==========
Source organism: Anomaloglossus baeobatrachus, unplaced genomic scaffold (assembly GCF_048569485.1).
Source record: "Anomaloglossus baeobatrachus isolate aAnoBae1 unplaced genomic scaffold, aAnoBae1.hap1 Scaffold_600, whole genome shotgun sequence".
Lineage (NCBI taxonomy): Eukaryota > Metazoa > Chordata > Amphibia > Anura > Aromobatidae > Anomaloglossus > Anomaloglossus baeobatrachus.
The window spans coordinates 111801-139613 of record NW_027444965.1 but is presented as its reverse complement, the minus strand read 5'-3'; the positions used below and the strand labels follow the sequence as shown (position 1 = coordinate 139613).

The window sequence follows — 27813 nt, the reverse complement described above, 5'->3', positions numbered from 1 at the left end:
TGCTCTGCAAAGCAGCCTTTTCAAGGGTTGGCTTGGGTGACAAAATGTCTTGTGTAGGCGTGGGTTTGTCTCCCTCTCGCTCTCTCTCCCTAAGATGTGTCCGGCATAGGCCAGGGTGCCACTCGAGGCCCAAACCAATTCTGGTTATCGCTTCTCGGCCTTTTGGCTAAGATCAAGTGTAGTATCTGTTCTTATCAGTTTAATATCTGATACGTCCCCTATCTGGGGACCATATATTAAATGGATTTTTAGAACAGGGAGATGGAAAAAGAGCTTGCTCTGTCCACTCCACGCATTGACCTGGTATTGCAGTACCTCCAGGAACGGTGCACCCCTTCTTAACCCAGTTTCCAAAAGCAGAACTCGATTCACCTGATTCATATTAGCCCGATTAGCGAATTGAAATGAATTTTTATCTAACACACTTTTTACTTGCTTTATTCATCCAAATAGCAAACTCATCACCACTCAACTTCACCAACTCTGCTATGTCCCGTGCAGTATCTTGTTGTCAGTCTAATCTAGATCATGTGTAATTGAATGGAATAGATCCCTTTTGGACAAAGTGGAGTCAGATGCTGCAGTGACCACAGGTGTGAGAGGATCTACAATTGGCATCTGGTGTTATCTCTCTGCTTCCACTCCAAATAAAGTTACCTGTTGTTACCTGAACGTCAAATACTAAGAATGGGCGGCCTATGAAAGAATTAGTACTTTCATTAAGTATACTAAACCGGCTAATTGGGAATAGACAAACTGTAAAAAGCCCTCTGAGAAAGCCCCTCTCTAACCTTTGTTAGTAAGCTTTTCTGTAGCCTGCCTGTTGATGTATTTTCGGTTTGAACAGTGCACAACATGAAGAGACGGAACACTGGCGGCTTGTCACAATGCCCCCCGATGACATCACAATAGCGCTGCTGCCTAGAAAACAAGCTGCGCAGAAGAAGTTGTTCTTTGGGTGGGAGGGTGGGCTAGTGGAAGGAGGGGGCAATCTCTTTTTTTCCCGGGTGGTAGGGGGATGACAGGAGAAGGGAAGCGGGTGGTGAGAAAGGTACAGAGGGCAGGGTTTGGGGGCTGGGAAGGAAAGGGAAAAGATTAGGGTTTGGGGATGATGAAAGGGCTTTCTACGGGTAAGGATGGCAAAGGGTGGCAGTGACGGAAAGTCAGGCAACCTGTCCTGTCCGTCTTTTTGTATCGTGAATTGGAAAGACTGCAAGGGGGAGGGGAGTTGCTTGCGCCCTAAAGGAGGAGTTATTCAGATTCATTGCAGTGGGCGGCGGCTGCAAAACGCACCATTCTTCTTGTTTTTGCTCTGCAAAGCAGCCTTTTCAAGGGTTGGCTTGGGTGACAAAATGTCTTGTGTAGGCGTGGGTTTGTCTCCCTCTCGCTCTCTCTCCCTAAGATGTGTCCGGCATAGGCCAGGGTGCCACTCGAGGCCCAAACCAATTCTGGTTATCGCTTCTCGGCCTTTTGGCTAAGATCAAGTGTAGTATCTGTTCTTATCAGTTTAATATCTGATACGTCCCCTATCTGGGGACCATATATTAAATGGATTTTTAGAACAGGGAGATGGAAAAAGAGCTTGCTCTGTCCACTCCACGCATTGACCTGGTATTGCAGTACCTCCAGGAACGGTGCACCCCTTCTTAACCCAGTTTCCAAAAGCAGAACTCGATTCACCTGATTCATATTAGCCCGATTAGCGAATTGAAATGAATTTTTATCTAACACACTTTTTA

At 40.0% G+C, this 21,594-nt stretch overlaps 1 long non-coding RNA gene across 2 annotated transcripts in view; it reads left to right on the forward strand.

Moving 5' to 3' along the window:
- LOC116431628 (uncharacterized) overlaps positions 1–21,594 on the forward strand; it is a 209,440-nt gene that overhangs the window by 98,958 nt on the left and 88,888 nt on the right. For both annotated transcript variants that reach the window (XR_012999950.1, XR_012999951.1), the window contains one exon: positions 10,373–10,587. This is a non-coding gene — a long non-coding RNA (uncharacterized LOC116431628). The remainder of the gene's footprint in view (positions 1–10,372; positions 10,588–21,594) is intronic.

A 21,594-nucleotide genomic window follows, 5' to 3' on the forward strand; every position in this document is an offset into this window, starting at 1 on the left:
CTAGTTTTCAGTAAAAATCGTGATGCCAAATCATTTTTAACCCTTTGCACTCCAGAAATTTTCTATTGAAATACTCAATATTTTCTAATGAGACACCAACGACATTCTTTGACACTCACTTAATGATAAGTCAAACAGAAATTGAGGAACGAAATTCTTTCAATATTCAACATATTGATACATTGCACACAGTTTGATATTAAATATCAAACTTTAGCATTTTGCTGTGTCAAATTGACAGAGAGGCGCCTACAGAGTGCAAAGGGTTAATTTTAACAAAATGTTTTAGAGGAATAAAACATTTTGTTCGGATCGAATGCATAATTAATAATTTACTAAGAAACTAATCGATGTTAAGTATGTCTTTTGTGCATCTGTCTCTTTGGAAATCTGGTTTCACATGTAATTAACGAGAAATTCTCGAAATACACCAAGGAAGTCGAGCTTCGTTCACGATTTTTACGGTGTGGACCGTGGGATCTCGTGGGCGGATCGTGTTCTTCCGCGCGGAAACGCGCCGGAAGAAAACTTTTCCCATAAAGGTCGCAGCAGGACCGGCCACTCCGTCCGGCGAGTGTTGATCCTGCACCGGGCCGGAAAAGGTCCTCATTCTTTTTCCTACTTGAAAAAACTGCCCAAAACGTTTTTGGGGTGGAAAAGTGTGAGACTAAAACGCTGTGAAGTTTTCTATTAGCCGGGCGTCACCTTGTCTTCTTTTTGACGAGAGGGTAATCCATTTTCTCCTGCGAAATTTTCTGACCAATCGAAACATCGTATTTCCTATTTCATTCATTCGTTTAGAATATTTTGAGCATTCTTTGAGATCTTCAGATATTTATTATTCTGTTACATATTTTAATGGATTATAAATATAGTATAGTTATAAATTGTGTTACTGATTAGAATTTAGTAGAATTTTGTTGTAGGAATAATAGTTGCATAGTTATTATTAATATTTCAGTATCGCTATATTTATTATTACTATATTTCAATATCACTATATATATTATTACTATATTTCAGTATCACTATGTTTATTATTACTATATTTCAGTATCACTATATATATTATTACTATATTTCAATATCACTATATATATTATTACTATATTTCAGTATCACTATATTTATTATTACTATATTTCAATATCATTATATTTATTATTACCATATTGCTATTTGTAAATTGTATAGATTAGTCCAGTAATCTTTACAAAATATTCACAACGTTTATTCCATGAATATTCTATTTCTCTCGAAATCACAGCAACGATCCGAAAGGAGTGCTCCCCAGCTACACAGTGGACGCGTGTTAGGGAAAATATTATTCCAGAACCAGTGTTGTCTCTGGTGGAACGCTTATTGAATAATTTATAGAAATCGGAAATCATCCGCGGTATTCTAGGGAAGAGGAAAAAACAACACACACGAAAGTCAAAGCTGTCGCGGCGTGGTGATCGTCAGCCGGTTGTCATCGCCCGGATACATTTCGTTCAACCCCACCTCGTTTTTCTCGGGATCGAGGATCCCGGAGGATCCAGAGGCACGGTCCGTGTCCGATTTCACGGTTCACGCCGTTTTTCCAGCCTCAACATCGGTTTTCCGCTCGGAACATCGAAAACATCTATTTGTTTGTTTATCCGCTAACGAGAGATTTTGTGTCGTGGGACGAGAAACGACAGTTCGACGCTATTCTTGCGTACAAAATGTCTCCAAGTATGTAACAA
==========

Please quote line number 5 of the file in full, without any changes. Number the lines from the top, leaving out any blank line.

The window sequence follows — 27813 nt, the reverse complement described above, 5'->3', positions numbered from 1 at the left end: